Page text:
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Becoming a mechanic...

Old 09-20-10, 01:00 PM
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Becoming a mechanic...

I was wondering how some of the mechanics on here got their start.I was recently laid off but have always worked on my own bikes,friends bikes,bike flipping as a hobby,etc.,but never considered it as a possible career direction until now.Though I have no bike shop experience,I have the mechanical inclination and many of the basics that I have learned from previous jobs (welding,using tools at every job I've ever had).So I was wondering if any of the mechanics on here had any suggestions for someone considering bicycle mechanic as a possible path? Is UBI a good option? Book suggestions?Any help is appreciated.
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Old 09-20-10, 02:07 PM
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Go into automotive and diesel mechanics , you may be able to raise a family on that. Bike shops don't pay squat.
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Old 09-20-10, 02:30 PM
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Originally Posted by swapmeet
I was wondering how some of the mechanics on here got their start.I was recently laid off but have always worked on my own bikes,friends bikes,bike flipping as a hobby,etc.,but never considered it as a possible career direction until now.Though I have no bike shop experience,I have the mechanical inclination and many of the basics that I have learned from previous jobs (welding,using tools at every job I've ever had).So I was wondering if any of the mechanics on here had any suggestions for someone considering bicycle mechanic as a possible path? Is UBI a good option? Book suggestions?Any help is appreciated.
Yup owner is the only way to make it pay.
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Old 09-20-10, 04:22 PM
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you will think you know a lot now but working on your own stuff and working in a shop is different. all i can say is send in lots of apps to shops and hope someone give you a chance. here in boston the season is ending so no chance of hiring until feb/march. you will start off assembling bikes plus tune up most likely. do quality work when you assemble these bikes, show pride in your work. do it fast and efficient show them you can make them money. new bikes are much easier to work on than dirty ones. you will learn a lot about work flow and efficiency when doing them.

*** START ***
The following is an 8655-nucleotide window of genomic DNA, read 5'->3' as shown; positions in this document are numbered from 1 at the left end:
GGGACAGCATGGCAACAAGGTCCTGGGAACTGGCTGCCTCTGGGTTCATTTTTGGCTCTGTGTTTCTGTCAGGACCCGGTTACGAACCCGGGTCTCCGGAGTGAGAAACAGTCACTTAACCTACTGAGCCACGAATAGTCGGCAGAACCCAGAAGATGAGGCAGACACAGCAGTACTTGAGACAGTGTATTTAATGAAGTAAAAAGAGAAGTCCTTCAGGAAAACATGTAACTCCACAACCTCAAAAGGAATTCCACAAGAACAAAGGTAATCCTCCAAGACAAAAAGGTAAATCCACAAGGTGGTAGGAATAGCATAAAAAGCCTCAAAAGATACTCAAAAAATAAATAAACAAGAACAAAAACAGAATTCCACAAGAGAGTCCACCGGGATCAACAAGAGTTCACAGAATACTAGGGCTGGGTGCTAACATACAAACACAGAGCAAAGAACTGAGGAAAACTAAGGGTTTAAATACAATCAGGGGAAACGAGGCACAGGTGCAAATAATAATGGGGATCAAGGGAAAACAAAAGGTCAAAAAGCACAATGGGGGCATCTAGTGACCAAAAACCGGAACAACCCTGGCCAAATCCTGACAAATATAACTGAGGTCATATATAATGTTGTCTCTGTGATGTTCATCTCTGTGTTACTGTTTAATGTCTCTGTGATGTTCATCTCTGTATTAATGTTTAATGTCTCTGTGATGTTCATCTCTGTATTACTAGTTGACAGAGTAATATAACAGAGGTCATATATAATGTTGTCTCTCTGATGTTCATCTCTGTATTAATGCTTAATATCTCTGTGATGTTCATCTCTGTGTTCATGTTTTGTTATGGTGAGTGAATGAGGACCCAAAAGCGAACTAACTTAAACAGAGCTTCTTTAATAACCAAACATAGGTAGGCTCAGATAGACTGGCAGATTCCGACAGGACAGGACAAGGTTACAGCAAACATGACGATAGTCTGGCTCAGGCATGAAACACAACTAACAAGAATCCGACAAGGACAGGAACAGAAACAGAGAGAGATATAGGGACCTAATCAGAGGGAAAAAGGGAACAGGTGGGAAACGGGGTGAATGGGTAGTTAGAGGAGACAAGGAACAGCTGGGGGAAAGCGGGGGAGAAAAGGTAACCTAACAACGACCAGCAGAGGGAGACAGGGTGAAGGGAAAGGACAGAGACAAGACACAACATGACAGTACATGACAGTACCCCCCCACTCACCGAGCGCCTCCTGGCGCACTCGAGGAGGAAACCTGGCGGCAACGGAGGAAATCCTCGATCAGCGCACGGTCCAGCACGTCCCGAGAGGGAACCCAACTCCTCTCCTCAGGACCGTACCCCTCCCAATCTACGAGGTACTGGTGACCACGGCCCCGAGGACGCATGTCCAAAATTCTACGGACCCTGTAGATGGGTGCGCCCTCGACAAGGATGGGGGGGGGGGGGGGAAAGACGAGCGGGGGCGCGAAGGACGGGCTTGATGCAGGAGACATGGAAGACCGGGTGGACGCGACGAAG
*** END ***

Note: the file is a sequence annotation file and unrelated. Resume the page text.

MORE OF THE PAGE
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Old 09-20-10, 04:38 PM
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Originally Posted by reptilezs
you will think you know a lot now but working on your own stuff and working in a shop is different. all i can say is send in lots of apps to shops and hope someone give you a chance. here in boston the season is ending so no chance of hiring until feb/march. you will start off assembling bikes plus tune up most likely. do quality work when you assemble these bikes, show pride in your work. do it fast and efficient show them you can make them money. new bikes are much easier to work on than dirty ones. you will learn a lot about work flow and efficiency when doing them.
edit*

Last edited by hamanu23; 09-20-10 at 04:42 PM. Reason: my comment was redundant
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Old 09-20-10, 05:57 PM
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Start selling Asian bikes-in-a-box on the internet. That is where the money is.
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Old 09-21-10, 07:45 AM
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Do it part-time or as a fill in until you can get a better job.

Bike shops = low pay and long hours in the peak season. Saturdays and evening hours are usually mandatory. Forget about any time off as most shops are understaffed. If you think you're going to be a mechanic that gets to hide in the back and work on bikes all day, think again. You'll be answering the phone and manning the sales floor as well and if the shop does fitness equipment, expect to do service calls, deliveries, and maintenance on that as well.

Customers are another kettle of fish and I'll let someone else chime in on that - as we get alllll kinds. Everything from the nicest people in the world that just want to buy a new high end bike to pain in the @sses that are angry because it's going to cost $200.00 to fix their Wal-Goose that their kid trashed in a few weeks - and everything in between. Maybe we need a "Customers suck" sticky thread...

The job can be quite enjoyable in spite of all this. I do it because I like the people I work for, I like working on bikes, and most of the customers are good people. The discounts on bike goodies is an added bonus. It's a fun job in small doses but when it turns into 45-50 hours a week, the fun factor disappears pretty quick.
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